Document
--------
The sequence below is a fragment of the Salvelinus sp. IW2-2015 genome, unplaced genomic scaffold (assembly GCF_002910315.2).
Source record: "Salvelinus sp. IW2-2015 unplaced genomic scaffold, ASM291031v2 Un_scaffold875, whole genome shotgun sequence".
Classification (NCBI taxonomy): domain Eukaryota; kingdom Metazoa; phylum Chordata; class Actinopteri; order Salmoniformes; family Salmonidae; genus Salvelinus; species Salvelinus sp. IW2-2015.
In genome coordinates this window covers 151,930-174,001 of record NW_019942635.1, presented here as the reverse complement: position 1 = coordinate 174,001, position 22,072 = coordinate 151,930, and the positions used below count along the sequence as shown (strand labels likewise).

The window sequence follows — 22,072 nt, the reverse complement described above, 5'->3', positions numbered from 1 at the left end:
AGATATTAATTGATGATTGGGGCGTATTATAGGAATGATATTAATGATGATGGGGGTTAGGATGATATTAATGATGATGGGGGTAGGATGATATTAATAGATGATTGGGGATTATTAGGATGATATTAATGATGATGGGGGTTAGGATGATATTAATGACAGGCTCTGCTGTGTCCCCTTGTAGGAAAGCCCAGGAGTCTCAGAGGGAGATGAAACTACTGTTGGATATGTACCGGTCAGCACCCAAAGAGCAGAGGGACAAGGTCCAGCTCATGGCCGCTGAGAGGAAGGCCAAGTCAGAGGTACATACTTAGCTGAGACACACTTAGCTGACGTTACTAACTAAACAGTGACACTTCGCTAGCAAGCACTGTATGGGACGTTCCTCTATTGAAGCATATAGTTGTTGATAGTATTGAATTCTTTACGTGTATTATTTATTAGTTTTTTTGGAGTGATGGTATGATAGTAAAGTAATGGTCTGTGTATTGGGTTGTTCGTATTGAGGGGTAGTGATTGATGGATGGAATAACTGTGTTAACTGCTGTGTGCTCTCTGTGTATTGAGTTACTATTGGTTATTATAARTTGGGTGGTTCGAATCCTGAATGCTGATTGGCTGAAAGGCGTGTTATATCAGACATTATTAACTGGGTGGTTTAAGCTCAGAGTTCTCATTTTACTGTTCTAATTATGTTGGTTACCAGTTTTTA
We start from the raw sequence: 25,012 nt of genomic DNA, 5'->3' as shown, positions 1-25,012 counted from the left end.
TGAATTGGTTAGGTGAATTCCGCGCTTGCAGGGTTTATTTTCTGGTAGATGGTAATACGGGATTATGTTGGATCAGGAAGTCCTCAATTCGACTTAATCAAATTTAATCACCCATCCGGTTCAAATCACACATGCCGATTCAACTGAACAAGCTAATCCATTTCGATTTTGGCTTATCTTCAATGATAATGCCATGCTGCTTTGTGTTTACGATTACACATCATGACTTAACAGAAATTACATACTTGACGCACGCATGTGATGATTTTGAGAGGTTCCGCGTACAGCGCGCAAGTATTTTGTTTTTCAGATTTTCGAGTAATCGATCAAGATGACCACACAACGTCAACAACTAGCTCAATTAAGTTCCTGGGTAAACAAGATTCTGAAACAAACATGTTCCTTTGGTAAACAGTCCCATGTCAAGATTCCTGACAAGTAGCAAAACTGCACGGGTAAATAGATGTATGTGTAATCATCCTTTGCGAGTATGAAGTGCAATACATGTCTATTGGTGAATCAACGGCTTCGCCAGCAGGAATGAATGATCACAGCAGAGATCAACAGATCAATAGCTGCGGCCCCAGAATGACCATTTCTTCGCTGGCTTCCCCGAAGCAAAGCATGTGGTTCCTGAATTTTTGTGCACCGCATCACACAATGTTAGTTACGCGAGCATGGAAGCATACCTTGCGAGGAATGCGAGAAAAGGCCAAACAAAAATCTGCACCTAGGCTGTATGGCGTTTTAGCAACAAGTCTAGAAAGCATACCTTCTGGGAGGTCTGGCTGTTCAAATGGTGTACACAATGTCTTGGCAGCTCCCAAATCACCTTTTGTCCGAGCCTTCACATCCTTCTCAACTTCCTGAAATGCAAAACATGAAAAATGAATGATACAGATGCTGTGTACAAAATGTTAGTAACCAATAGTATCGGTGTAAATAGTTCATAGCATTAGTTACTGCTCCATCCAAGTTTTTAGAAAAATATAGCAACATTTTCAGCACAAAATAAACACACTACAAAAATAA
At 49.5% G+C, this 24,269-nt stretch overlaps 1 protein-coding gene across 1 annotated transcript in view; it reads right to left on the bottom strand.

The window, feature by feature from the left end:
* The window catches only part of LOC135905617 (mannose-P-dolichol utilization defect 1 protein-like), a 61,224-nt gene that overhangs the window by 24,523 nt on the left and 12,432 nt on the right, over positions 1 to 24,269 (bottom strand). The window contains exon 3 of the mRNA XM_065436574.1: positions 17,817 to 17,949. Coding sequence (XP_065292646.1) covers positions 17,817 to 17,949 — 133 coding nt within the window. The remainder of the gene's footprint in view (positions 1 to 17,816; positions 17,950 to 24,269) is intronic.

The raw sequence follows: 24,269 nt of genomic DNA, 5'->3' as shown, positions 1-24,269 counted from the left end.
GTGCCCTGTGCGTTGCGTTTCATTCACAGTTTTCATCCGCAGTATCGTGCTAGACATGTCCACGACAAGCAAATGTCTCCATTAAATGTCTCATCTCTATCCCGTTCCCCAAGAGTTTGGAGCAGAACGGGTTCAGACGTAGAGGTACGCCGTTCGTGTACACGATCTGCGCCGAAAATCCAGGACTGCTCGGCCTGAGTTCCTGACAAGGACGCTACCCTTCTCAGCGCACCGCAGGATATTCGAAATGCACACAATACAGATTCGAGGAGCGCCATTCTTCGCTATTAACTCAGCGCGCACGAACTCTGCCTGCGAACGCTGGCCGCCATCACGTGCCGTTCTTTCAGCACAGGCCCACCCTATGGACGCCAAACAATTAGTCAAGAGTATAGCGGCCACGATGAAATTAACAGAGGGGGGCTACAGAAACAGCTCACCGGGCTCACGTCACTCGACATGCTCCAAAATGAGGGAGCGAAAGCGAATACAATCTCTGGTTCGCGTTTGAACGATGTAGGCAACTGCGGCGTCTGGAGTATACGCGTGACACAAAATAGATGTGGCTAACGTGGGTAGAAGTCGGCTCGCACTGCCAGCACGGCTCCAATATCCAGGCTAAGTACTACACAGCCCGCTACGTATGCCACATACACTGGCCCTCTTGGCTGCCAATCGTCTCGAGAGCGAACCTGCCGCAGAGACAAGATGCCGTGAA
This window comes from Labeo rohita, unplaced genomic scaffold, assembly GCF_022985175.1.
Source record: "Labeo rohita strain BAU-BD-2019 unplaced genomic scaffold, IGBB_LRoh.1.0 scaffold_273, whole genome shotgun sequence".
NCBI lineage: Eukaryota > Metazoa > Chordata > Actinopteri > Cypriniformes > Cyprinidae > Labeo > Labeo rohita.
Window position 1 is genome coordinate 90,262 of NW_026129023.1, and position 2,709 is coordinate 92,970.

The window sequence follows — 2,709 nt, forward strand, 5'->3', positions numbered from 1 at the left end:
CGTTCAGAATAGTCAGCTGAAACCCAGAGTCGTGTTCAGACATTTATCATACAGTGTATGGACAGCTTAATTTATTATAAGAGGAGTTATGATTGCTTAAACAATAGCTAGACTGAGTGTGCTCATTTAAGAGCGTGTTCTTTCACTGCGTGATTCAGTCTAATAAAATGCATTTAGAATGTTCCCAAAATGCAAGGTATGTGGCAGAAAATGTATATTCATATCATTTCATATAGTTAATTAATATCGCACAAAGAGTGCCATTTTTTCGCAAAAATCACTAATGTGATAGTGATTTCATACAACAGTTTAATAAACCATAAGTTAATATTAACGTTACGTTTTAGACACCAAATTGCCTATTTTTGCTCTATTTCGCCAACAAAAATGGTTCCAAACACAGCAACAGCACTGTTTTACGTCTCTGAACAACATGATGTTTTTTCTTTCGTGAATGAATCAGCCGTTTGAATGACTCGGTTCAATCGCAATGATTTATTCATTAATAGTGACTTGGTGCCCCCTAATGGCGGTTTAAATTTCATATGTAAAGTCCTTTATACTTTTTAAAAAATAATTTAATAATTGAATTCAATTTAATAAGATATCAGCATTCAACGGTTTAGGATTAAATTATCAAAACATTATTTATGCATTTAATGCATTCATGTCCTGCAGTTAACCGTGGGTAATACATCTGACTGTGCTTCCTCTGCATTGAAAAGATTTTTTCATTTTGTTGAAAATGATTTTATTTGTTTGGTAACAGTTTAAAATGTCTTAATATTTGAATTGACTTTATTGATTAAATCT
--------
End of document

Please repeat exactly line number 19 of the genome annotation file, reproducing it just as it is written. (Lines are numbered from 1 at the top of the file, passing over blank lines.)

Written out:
CGTTCAGAATAGTCAGCTGAAACCCAGAGTCGTGTTCAGACATTTATCATACAGTGTATGGACAGCTTAATTTATTATAAGAGGAGTTATGATTGCTTAAACAATAGCTAGACTGAGTGTGCTCATTTAAGAGCGTGTTCTTTCACTGCGTGATTCAGTCTAATAAAATGCATTTAGAATGTTCCCAAAATGCAAGGTATGTGGCAGAAAATGTATATTCATATCATTTCATATAGTTAATTAATATCGCACAAAGAGTGCCATTTTTTCGCAAAAATCACTAATGTGATAGTGATTTCATACAACAGTTTAATAAACCATAAGTTAATATTAACGTTACGTTTTAGACACCAAATTGCCTATTTTTGCTCTATTTCGCCAACAAAAATGGTTCCAAACACAGCAACAGCACTGTTTTACGTCTCTGAACAACATGATGTTTTTTCTTTCGTGAATGAATCAGCCGTTTGAATGACTCGGTTCAATCGCAATGATTTATTCATTAATAGTGACTTGGTGCCCCCTAATGGCGGTTTAAATTTCATATGTAAAGTCCTTTATACTTTTTAAAAAATAATTTAATAATTGAATTCAATTTAATAAGATATCAGCATTCAACGGTTTAGGATTAAATTATCAAAACATTATTTATGCATTTAATGCATTCATGTCCTGCAGTTAACCGTGGGTAATACATCTGACTGTGCTTCCTCTGCATTGAAAAGATTTTTTCATTTTGTTGAAAATGATTTTATTTGTTTGGTAACAGTTTAAAATGTCTTAATATTTGAATTGACTTTATTGATTAAATCT